Network Operations and Internet Security @ Princeton

Arpit Gupta Speaks about SDX at NANOG 59

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Arpit Gupta spoke about a Software-Defined Internet Exchange at NANOG 59 in Phoenix, Arizona.  An abstract for the talk is below. See Arpit’s talk slides here.

Abstract: Deploying software-defined networking (SDN) at Internet Exchange Points (IXPs) offers new hope for solving longstanding problems in interdomain routing. SDN allows direct expression of more flexible policies, and IXPs are central rendezvous points that are in the midst of a rebirth, making them a natural place to start. We present the design of an SDN exchange point (SDX) that enables much more expressive policies than conventional hop-by-hop, destination-based forwarding. ISPs can apply many diverse actions on packets based on multiple header fields, and distant networks can exercise “remote control” over packet handling. This flexibility enables applications such as inbound traffic engineering, redirection of traffic to middleboxes, wide-area server load balancing, and blocking of unwanted traffic. Supporting these applications requires effective ways to combine the policies of multiple ISPs. Our SDX controller provides each ISP the abstraction of its own virtual switch and sequentially composes the policies of different ISPs into a single set of rules in the physical switches. Preliminary experiments on our operational SDX demonstrate the potential for changing interdomain routing from the inside out.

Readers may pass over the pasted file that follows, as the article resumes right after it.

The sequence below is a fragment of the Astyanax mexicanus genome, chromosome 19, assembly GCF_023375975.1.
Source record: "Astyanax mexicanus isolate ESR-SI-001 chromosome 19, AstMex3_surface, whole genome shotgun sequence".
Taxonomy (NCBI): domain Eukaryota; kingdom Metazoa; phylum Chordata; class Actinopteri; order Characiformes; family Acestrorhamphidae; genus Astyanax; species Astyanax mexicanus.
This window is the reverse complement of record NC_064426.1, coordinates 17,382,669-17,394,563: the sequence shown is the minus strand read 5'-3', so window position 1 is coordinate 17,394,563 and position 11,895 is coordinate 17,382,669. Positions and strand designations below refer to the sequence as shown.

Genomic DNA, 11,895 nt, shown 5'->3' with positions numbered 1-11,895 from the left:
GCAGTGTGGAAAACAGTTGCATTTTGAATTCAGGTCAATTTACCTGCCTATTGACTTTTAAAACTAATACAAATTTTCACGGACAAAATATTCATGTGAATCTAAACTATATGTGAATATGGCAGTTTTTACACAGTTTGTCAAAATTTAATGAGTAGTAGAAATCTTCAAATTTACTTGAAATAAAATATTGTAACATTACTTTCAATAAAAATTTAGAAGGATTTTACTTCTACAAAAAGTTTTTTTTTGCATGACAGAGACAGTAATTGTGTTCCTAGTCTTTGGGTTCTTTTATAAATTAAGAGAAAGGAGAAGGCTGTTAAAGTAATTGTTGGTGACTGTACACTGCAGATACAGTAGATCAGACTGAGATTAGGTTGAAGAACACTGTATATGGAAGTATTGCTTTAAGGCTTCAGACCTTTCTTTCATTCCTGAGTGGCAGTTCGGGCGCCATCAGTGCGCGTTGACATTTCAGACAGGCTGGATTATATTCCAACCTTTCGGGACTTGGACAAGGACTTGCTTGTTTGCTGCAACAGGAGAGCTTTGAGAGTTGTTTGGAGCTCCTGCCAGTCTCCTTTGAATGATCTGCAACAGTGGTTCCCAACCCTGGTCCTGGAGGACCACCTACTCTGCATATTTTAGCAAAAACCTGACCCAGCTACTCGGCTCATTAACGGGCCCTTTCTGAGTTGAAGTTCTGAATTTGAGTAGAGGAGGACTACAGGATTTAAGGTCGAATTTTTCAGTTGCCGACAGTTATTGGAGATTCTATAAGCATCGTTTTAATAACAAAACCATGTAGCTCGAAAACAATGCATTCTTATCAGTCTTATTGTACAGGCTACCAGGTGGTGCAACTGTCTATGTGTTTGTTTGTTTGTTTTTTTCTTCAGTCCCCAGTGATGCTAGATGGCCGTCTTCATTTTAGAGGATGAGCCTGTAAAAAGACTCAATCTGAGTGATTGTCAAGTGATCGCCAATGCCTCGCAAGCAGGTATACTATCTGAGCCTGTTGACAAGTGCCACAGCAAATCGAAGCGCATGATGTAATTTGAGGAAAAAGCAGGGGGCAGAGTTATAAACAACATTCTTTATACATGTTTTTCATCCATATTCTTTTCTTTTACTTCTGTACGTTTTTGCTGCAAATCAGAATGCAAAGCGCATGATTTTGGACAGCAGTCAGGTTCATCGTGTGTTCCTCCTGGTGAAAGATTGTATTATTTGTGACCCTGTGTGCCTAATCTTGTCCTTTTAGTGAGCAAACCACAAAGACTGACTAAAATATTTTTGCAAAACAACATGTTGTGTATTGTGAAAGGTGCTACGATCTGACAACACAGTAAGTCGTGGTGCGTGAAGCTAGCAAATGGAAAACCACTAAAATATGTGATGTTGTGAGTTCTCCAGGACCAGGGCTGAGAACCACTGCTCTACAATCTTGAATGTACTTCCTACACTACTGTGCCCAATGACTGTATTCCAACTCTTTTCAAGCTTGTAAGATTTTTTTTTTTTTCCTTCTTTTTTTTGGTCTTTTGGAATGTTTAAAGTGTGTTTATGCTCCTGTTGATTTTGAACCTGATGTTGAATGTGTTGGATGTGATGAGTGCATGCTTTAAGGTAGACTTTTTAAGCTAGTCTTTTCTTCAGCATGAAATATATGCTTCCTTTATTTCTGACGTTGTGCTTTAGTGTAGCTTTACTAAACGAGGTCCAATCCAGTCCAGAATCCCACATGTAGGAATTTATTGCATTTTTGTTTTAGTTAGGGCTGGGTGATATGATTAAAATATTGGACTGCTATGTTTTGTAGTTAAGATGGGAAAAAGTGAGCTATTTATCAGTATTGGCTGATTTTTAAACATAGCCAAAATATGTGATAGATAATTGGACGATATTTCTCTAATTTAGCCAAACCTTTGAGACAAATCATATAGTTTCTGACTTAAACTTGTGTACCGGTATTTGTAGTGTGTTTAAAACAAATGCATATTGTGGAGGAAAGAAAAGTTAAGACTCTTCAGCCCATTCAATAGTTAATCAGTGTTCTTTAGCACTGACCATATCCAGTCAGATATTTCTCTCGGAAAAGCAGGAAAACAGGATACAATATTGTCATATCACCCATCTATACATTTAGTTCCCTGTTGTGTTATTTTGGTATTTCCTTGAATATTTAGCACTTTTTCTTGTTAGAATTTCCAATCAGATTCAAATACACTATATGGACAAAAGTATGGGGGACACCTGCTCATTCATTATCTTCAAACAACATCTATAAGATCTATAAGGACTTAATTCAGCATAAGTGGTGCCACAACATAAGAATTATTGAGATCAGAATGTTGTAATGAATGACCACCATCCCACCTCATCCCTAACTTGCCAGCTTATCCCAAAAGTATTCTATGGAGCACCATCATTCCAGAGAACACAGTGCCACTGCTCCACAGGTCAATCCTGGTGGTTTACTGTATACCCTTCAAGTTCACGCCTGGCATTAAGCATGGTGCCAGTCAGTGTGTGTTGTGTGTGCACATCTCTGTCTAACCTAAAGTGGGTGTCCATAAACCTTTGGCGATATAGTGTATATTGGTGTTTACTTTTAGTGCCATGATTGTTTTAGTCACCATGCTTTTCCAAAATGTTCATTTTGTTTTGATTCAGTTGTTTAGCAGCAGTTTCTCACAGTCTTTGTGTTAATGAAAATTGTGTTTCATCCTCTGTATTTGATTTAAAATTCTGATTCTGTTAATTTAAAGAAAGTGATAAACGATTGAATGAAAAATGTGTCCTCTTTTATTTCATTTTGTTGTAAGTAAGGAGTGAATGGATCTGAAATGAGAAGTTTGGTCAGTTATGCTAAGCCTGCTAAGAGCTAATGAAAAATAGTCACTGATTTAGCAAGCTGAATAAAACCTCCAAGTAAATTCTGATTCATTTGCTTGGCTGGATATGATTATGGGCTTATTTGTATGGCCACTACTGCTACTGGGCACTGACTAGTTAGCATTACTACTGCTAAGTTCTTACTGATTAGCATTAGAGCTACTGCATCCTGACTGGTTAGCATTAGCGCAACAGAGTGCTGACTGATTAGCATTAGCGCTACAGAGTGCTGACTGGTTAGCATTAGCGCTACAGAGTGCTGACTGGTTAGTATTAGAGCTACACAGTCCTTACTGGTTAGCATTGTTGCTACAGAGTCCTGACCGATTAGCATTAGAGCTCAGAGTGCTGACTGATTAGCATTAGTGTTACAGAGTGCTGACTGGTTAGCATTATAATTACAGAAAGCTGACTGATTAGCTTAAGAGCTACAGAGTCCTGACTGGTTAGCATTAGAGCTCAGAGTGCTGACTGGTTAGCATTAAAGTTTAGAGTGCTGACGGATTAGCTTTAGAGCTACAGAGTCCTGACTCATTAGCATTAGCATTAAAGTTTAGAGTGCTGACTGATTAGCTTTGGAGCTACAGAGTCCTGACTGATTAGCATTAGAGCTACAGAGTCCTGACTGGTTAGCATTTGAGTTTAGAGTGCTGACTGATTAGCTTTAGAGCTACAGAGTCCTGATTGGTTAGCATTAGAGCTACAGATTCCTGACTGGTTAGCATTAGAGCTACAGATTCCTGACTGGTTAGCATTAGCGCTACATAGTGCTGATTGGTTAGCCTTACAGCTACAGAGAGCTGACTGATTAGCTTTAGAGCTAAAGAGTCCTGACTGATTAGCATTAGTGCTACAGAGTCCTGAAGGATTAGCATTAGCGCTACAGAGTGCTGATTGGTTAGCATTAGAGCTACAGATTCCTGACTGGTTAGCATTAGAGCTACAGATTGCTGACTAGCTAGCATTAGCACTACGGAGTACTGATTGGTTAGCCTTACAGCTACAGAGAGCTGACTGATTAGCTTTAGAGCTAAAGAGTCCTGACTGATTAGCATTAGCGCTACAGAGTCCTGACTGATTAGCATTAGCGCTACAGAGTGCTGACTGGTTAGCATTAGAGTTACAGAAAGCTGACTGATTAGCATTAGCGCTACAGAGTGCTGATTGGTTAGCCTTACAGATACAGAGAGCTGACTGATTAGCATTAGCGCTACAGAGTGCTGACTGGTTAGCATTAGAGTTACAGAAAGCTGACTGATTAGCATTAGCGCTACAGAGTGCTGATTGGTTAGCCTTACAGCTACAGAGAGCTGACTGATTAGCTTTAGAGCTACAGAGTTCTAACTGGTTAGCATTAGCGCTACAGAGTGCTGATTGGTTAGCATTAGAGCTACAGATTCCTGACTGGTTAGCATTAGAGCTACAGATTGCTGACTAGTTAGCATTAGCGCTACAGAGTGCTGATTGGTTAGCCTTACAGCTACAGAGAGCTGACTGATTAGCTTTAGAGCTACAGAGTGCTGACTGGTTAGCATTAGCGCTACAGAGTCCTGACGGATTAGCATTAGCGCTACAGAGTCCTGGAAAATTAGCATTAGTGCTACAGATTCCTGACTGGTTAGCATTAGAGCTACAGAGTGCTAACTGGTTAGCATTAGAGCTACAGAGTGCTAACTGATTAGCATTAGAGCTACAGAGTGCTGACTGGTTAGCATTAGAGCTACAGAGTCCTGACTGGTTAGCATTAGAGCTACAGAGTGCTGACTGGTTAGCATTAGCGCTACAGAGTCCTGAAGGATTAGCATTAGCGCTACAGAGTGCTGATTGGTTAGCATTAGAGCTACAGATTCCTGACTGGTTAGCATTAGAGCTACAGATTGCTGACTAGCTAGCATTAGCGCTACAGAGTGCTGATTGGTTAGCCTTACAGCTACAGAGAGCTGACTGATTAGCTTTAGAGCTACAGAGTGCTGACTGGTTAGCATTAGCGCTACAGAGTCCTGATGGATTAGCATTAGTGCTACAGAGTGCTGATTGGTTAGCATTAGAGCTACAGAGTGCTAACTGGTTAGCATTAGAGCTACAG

Author: Nick Feamster

Nick Feamster is a professor in the Department of Computer Science at Princeton University. Before joining the faculty at Princeton, he was a professor in the School of Computer Science at Georgia Tech. He received his Ph.D. in Computer science from MIT in 2005, and his S.B. and M.Eng. degrees in Electrical Engineering and Computer Science from MIT in 2000 and 2001, respectively. His research focuses on many aspects of computer networking and networked systems, including the design, measurement, and analysis of network routing protocols, network operations and security, and anonymous communication systems. In December 2008, he received the Presidential Early Career Award for Scientists and Engineers (PECASE) for his contributions to cybersecurity, notably spam filtering. His honors include the Technology Review 35 "Top Young Innovators Under 35" award, a Sloan Research Fellowship, the NSF CAREER award, the IBM Faculty Fellowship, and award papers at SIGCOMM 2006 (network-level behavior of spammers), the NSDI 2005 conference (fault detection in router configuration), Usenix Security 2002 (circumventing web censorship using Infranet), and Usenix Security 2001 (web cookie analysis).

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